GreenSoft Technology Inc. of South Pasadena, Calif. is providing a searchable database of environmental compliance and component information. The company’s GreenData tool is a subset of GreenSoft’s component database that allows companies to send in a parts list to get match showing the percentage of environmental compliance data against the scrubbed bill of materials (BOM). “GreenData provides a snapshot of the data we provide to electronics manufacturers,” says Larry Yen, president and CEO of GreenSoft. “Documenting environmental compliance continues to be a concern for manufacturers and we wanted to give people a look at what we can do.” Yen notes that companies can dneter a part number and get an instant result – and if GreenSoft doesn’t have the information you need, Yen says they will get it quickly.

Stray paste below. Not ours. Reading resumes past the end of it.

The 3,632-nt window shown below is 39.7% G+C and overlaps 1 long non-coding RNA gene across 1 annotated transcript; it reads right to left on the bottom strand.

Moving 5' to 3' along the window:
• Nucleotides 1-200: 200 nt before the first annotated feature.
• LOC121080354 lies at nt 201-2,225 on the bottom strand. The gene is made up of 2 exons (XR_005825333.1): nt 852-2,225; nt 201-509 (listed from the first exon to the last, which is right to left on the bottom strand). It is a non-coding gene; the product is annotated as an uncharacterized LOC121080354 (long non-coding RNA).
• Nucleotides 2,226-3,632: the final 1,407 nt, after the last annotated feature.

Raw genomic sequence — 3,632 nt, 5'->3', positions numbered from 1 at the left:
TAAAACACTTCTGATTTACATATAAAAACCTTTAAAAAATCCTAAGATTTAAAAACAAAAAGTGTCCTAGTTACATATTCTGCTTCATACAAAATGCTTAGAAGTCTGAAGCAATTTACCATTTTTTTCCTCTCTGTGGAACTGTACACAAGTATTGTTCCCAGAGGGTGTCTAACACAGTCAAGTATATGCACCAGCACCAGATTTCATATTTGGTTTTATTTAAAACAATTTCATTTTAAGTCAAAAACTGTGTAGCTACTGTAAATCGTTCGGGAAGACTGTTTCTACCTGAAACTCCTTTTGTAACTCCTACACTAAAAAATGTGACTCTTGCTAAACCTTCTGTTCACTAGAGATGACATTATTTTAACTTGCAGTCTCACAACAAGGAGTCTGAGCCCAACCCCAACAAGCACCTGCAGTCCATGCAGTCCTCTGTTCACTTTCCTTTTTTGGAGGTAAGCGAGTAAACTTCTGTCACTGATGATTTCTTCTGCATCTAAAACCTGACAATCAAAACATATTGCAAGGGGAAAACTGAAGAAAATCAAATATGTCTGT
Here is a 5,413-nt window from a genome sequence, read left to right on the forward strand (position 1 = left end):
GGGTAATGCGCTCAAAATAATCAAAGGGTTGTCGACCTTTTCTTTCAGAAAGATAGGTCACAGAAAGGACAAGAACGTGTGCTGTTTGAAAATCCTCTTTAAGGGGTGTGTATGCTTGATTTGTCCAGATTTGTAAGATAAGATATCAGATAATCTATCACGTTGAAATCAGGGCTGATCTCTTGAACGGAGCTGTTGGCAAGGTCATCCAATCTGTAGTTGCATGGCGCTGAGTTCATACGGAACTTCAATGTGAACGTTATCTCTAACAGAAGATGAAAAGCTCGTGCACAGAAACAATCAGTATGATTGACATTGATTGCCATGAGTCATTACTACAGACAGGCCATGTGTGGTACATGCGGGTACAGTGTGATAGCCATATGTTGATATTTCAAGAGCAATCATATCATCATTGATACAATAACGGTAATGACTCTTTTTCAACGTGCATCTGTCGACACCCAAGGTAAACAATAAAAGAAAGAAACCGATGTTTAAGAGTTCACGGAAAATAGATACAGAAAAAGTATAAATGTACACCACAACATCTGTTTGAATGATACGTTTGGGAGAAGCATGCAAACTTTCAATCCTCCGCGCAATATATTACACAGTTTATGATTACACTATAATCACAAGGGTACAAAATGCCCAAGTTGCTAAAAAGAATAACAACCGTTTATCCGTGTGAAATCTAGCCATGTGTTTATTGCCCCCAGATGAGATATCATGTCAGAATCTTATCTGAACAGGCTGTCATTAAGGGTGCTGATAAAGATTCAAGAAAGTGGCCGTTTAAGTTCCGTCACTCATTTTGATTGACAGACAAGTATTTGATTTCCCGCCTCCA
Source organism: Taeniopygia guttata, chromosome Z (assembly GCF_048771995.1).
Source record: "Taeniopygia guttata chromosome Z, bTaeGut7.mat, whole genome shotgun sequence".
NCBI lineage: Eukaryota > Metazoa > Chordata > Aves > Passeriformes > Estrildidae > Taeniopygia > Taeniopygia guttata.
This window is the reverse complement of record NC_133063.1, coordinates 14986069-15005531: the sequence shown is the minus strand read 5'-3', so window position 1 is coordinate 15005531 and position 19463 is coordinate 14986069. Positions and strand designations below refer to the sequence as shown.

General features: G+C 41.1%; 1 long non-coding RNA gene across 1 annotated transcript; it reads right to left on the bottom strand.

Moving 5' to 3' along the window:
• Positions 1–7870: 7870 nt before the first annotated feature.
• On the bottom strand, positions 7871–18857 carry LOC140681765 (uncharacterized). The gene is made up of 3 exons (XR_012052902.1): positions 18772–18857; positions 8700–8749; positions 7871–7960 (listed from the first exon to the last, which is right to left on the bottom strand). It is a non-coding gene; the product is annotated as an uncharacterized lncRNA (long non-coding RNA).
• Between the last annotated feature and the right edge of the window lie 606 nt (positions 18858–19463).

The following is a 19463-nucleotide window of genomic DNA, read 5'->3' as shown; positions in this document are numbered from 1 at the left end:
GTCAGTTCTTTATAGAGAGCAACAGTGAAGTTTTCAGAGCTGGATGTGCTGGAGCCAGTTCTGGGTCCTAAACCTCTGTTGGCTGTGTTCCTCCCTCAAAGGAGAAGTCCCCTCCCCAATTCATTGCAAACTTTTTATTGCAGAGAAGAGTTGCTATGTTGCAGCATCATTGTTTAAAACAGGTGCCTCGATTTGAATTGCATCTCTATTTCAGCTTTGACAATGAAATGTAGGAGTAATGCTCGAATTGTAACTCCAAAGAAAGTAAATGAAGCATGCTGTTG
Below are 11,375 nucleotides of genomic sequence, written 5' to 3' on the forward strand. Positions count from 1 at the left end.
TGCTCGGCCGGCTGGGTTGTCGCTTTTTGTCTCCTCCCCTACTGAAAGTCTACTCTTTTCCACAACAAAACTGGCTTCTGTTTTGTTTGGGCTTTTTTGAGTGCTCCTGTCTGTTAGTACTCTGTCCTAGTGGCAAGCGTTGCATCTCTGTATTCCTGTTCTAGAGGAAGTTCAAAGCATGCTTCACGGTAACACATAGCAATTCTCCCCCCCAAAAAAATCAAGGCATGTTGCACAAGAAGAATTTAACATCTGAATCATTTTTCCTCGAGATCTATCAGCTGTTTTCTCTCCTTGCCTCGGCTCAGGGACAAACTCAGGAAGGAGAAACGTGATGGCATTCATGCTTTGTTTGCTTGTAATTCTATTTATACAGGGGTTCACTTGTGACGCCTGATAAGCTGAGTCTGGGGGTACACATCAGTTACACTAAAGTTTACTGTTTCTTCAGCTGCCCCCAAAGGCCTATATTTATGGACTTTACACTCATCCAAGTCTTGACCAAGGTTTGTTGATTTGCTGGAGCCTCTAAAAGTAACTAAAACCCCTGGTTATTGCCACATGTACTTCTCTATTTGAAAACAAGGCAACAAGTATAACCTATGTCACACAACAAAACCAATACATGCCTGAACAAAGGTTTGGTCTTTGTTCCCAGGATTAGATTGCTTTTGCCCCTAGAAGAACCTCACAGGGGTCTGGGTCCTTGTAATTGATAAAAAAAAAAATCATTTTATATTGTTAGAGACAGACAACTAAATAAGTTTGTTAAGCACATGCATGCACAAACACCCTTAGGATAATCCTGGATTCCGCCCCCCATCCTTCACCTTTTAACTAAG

For industrial control applications, or even a simple assembly line, that machine can go almost 24/7 without a break. But what happens when the task is a little more complex? That’s where the “smart” machine would come in. The smart machine is one that has some simple (or complex in some cases) processing capability to be able to adapt to changing conditions. Such machines are suited for a host of applications, including automotive, aerospace, defense, medical, computers and electronics, telecommunications, consumer goods, and so on. This discussion will examine what’s possible with smart machines, and what tradeoffs need to be made to implement such a solution.